And here we go with the final selection of the books you’ll want to read this month.
The Book of Dust: La Belle Sauvage by Philip Pullman
Yes, I know, another fantasy. But if you aren’t excited by Pullman returning to the world of His Dark Materials, where have you been hiding for the last 20 years? This is serious, intellectually engaging stuff that really should appeal to every sf fan. And in the first volume of this new trilogy, Pullman starts to tell the story of what led up to The Golden Compass, but also takes the story on to when Lyra is an adult. And along the way, Pullman starts to explore the nature of the mysterious substance, dust, which lay at the heart of His Dark Materials.
2084 edited by George Sandison
What will the world be like 100 years after George Orwell’s 1984? State control, increasing use of artificial intelligence, the depredations of global warming, renewed refugee crises, all of these things are with us now, and all point to the sort of world Orwell imagined. Now 15 writers take us into that future to see the world we are making now. With contributions by Dave Hutchinson, E.J. Swift, Jeff Noon, Anne Charnock, Lavie Tidhar, Aliya Whiteley, and Christopher Priest among others, this is a spectacular collection of stories.
Infinite Stars edited by Bryan Thomas Schmidt
This book advertises itself as the definitive anthology of space opera and military sf. It’s a big claim, but it comes as close as you’re likely to get by persuading a bunch of big name authors in the field to revisit their most famous creations. There’s a new Ender Wiggin story by Orson Scott Card, a new Honor Harrington story by David Weber, a new Vorkosigan story by Lois McMaster Bujold, along with new stories from David Drake, Elizabeth Moon, Catherine Asaro, Brian Herbert and Kevin J. Anderson, and lots more.
Barbary Station by R.E. Stearns
Space pirates, a malevolent AI, interplanetary war, there’s everything here for a rip-roaring space adventure. It starts when two out-of-work space engineers decide that their best bet for the good life is to join the pirates who are supposedly living a life of luxury at Barbary Station. So they hijack a colony ship and set out for deep space. Only to find that pirate life isn’t anywhere near as luxurious as they’d imagined, and the AI controlling Barbary Station has gone mad and is trying to kill everyone in or around the station. In order to join the pirates, the engineers have to kill the AI, but that’s not as easy as it may sound.
The Sea Peoples by S.M. Stirling
Stirling’s novels of the Change present a gripping picture of humanity trying to rebuild society in a devastated postapocalyptic world without advanced technology. In this latest novel in the series, the kingdoms of Japan, Montival and Hawaii are preparing for war against the mysterious powers that have stripped humanity of its technology. Meanwhile, a motley band of adventurers set out to rescue the kidnapped Prince John, with the fate of the entire world hanging in the balance.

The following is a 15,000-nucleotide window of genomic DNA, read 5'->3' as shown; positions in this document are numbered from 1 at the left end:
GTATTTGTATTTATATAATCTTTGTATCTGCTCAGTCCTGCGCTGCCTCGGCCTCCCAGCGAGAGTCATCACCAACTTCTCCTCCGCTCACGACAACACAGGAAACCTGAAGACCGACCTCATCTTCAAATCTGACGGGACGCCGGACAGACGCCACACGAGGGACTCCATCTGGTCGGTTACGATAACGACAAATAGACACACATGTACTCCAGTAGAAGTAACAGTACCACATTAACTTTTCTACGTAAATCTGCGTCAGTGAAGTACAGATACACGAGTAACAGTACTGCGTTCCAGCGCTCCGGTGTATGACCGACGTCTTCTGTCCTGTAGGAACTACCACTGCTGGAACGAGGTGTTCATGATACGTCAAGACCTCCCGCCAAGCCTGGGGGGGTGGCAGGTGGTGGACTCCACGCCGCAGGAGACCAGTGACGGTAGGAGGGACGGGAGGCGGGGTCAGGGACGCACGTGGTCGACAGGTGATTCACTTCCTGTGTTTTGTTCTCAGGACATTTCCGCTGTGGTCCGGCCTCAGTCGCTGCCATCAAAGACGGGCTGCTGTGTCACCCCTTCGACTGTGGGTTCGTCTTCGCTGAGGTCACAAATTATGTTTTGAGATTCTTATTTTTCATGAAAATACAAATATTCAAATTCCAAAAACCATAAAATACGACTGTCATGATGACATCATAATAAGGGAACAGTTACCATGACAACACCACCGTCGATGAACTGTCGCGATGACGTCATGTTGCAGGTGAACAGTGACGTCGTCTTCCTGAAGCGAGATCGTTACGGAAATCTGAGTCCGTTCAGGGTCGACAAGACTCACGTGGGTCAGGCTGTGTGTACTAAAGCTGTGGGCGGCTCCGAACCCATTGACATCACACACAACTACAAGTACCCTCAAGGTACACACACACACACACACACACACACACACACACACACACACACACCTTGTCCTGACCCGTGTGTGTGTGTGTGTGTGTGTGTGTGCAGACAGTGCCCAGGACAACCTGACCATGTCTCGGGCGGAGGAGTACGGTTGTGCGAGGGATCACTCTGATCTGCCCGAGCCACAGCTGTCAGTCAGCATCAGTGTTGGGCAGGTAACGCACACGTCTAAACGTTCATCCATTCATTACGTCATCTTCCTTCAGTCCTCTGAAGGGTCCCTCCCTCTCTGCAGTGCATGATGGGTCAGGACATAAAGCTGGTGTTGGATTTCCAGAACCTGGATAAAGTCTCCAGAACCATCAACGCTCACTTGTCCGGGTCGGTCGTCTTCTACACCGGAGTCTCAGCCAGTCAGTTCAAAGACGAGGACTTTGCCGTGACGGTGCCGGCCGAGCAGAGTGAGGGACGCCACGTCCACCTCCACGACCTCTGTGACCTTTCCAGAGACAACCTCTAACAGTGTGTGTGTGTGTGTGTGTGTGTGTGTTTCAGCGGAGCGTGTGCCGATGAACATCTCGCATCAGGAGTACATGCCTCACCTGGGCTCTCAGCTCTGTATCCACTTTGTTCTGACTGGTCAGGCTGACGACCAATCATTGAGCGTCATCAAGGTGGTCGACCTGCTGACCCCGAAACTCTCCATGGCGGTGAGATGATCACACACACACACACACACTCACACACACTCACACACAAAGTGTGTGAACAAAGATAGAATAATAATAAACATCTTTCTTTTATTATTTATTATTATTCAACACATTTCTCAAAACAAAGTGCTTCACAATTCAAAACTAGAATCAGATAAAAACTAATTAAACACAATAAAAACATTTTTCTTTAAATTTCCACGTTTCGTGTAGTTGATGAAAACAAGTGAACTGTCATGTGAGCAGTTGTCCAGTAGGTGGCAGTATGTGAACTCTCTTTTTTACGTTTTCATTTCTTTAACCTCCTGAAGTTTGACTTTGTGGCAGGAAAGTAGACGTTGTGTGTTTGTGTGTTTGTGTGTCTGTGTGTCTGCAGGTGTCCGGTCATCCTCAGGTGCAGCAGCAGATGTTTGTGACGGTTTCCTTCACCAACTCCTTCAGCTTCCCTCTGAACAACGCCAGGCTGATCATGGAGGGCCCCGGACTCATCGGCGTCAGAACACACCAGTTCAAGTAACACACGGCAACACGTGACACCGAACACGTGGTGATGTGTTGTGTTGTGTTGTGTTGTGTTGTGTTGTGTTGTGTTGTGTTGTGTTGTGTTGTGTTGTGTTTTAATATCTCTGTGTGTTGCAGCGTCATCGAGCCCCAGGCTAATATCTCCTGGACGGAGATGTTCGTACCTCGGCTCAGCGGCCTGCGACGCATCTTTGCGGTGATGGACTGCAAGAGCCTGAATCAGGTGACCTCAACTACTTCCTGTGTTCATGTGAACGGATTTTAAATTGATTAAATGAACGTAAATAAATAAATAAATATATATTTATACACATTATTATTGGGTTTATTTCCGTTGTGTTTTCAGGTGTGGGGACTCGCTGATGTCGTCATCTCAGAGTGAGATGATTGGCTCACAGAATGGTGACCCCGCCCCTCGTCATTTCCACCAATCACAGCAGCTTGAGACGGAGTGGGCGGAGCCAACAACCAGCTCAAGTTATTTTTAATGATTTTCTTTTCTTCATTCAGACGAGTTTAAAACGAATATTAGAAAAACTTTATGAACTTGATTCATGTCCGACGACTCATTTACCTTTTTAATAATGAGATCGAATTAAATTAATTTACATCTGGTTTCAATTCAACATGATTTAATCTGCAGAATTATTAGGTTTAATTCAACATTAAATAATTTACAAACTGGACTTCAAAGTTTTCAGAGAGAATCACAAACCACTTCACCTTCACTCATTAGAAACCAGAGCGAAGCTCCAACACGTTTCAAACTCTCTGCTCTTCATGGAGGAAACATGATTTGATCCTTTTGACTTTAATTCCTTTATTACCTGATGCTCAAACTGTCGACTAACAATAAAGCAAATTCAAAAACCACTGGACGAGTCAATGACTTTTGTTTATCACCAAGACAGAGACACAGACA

The Murders of Molly Southbourne by Tade Thompson
Thompson’s new novella starts with a chillingly nasty premise and follows it rigorously as it develops a sense of mounting horror. Molly Southbourne is dying, and she knows that a terrible fate awaits her at the hands of someone who looks exactly like her. Because every time Molly bleeds, she gives birth to a molly, a girl who is identical to her in every sense and who is intent on her destruction. Sooner or later, one of these mollies is bound to succeed, unless Molly can find a way to stop bleeding.
The Genius Plague by David Walton
On a trip to the Amazon, Paul Johns falls victim to a fungal infection that nearly kills him. But when he recovers it turns out that his memory, pattern recognition and communication have all greatly improved. And Paul isn’t the only victim, others are falling victim to the same infection and emerging with enhanced abilities. As Paul becomes increasingly erratic, it seems that the victims are all working towards some collective end, and end that has already caused enemy governments to suddenly form an alliance. But what is the end? Paul’s brother, Neil, finds himself pitted against his own brother in an attempt to protect earth from an alien intelligence.
Soonish by Kelly Weinersmith and Zach Weinersmith
What will our future be like. Kelly and Zach Weinersmith, respectively scientist and cartoonist, have joined forces to present a witty and revealing glimpse of 10 emerging technologies, examining what needs to be developed first, what’s getting in the way, how they would work and why they are needed. From space elevators to programmable matter, from robots to augmented reality, this is an always accessible and entertaining journey to how our civilization might be developing.
A Lot Like Christmas by Connie Willis
Connie Willis has been regularly producing witty Christmas stories for years now. In 1999 she brought out a collection of them, Miracle and Other Christmas Stories. Now she has expanded that collection by adding five new holiday tales. From office parties and Secret Santas to the ghosts of Christmas Past, Present and Yet-to-Come, these stories capture all the familiar features of Christmas and give them an unfamiliar twist. But in the end, while they may send up Christmas traditions, they also reaffirm the heartwarming spirit of the time.
From Nebula and Hugo Award–nominated Carolyn Ives Gilman comes Dark Orbit, a compelling novel featuring alien contact, mystery, and murder.
Reports of a strange, new habitable planet have reached the Twenty Planets of human civilization. When a team of scientists is assembled to investigate this world, exoethnologist Sara Callicot is recruited to keep an eye on an unstable crewmate.